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Question #172: How do I break up with the mean guy who scares me?

Edit/Update:  The LW contacted me to let me know that she left Jon the Asshole (Yay!) after he (predictably) physically assaulted her (Boo!). She’s doing ok and gives us all her love (which is returned. SO returned). I’m leaving this question up because she’s probably (sadly) not alone in having the question.

 

Hello Captain,

About a year ago I got into a relationship with this guy for privacy purposes we’ll call Jon. Jon was really great. He lived really far away. We visited back and forth. When he visited me the first time though he was super mean to all my friends and family.

I thought it was because he was far from home. I went to stay with him (where I am now) very, very far from home. For months he’s been nothing but verbally and emotional evil and mean to me. I was begging him to stop. He never did. Recently, about a month ago, I asked again. I was on that tipping point of “falling out of love” he yelled at me for “asking him to stop being mean.”

I became pretty numb to him, and am now. I started letting myself fall for a guy I casually flirt with online. Who lets just face it, would be closer if I went home and has way more in common/to say to me/is way more my type.

My ticket home isn’t for another month. Now that Jon can sense a problem he’s acting all nice and loving. I said a few times I would try and love him because he throws stuff around when I try to break up with him. How do I tell him I don’t want to try anymore? Should I wait til I go home?

And should I pursue something with casual (bordering on serious) flirting friend, if it feels right?

 – Really freaking scared

Dear Really Scared,

Aaaaah! This got caught in the spam filter and I could not answer it immediately!  Aaaaah! I am so sorry!

First, do you live with Jon? Does he have access to your living space? Can you get to a safe place that he doesn’t have access to? Call one of the hotline numbers from this post (and read all of the comments in that thread, there is tons of practical advice there for getting out of a scary situation) and make sure you are in a safe place as soon as possible.

Second, get yourself a copy of The Gift of Fear ASAP and read all of it (but don’t let him see).

Third (you can do this at the same time as Step 2, there is no required reading to dump someone’s ass) please break up with Jon, the guy who is “emotionally evil and mean” to you and your family and friends and who throws things. I think it’s smart to be at home with your family & friends (and far away from Jon) when you deliver the news – change your ticket if necessary to get there sooner.

Here’s a script:  “Jon, my feelings toward you have really changed, and we need to break up now. Thank you for understanding.” “I don’t think we should remain in contact right now, I will let you know if that changes, but for now I do not want to talk or write back and forth with you. Thank you for understanding.” Then you block his emails, IMs, texts, de-friend/block him on all social media, and never, ever speak to him again. DEFINITELY do not see him again, and tell your family/friends you are breaking up with him and don’t want to have any contact with him so that they have your back. Maybe have a good friend in the room with you when you write him the email or call him to be a witness to what he says and help you stay strong and/or stop you from getting steamrolled by him or sucked back in.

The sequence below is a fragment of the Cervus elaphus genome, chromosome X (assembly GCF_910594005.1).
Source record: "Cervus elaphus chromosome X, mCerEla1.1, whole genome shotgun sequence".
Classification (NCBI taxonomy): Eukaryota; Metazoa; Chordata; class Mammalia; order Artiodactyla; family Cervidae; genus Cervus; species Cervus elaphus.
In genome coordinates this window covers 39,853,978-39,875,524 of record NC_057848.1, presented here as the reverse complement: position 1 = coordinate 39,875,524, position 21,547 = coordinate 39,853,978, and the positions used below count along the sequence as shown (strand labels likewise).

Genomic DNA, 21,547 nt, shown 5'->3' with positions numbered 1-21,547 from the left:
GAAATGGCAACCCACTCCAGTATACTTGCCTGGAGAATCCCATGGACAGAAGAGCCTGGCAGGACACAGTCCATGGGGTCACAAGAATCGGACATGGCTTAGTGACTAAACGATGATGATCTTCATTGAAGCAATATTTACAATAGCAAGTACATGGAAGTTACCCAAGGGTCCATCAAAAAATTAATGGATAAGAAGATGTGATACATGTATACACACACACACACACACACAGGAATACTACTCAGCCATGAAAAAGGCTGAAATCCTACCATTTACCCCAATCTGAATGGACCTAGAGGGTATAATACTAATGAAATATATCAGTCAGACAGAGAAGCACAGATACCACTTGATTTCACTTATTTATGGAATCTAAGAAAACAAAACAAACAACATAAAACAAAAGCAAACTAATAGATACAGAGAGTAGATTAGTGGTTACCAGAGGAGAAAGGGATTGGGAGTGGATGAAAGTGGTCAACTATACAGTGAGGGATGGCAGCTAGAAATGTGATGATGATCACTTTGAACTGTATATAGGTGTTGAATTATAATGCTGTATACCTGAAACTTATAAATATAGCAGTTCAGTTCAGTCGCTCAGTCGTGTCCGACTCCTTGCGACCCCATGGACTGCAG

You don’t have to have airtight reasons or explain why to him or get him to “see” or “apologize for” his bad behavior. You don’t owe him a face-to-face conversation or a long discussion. Your feelings have changed, yes? Then that’s the truth. Disengage completely. Do not try to be friends with a mean guy who yells at you when you ask him to stop being mean and who throws things.

The fact that you are “scared” to break up with him makes my heart hurt for you. Get all the support of family and friends on your side, and dump that guy, get some counseling lined up. Today. I’m sorry I didn’t answer this the second it came in, and that I don’t have a time machine to get those weeks back where you were still with this dude.

Once you’ve dumped Jon, maybe you can think about your flirting friend?  If he is giving you some reason to hope for something better and to get out of the relationship with Jon, that’s good, but I suggest seeking some counseling and talking about your fears and the things that happened with Jon – how scared you were, how you didn’t know whether you could break up with him –  and give yourself some time to process everything that happened before you get seriously involved with someone else. If he’s a good guy he’ll respect that and move at your speed.

Let us know what happens.

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43 comments